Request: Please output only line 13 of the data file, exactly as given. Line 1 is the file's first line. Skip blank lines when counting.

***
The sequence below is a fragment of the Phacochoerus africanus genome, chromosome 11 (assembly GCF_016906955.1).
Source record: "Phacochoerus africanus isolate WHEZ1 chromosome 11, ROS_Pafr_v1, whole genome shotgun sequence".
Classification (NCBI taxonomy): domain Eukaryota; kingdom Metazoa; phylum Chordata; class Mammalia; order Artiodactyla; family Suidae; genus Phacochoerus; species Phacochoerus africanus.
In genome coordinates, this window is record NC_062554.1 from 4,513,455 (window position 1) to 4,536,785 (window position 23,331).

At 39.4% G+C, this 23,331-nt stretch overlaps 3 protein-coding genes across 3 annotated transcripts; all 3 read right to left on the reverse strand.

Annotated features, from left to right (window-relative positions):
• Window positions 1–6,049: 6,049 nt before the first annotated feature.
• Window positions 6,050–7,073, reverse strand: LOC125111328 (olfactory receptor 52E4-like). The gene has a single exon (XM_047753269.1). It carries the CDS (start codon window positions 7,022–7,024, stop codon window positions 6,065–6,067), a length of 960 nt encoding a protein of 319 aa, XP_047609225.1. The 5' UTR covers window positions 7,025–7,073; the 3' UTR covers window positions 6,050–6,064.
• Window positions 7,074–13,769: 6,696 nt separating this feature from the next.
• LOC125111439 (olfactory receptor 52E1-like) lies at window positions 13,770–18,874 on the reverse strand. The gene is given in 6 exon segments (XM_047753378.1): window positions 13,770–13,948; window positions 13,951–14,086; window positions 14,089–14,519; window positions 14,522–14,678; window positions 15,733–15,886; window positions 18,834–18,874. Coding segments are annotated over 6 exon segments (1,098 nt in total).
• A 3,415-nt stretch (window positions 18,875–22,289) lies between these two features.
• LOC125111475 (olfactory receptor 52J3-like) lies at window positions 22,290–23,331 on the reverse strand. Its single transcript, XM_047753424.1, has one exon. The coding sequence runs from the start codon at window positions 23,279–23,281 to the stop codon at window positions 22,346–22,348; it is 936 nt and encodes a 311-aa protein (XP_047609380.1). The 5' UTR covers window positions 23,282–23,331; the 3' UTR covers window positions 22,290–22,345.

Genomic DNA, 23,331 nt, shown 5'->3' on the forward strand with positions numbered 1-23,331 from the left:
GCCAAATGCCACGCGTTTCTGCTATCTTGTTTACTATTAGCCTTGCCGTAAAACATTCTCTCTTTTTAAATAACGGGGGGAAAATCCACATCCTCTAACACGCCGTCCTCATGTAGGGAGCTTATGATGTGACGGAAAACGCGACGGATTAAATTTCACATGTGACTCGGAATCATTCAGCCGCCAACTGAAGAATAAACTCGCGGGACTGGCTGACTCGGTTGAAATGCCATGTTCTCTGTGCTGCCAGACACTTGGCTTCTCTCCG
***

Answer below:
Genomic DNA, 23,331 nt, shown 5'->3' on the forward strand with positions numbered 1-23,331 from the left: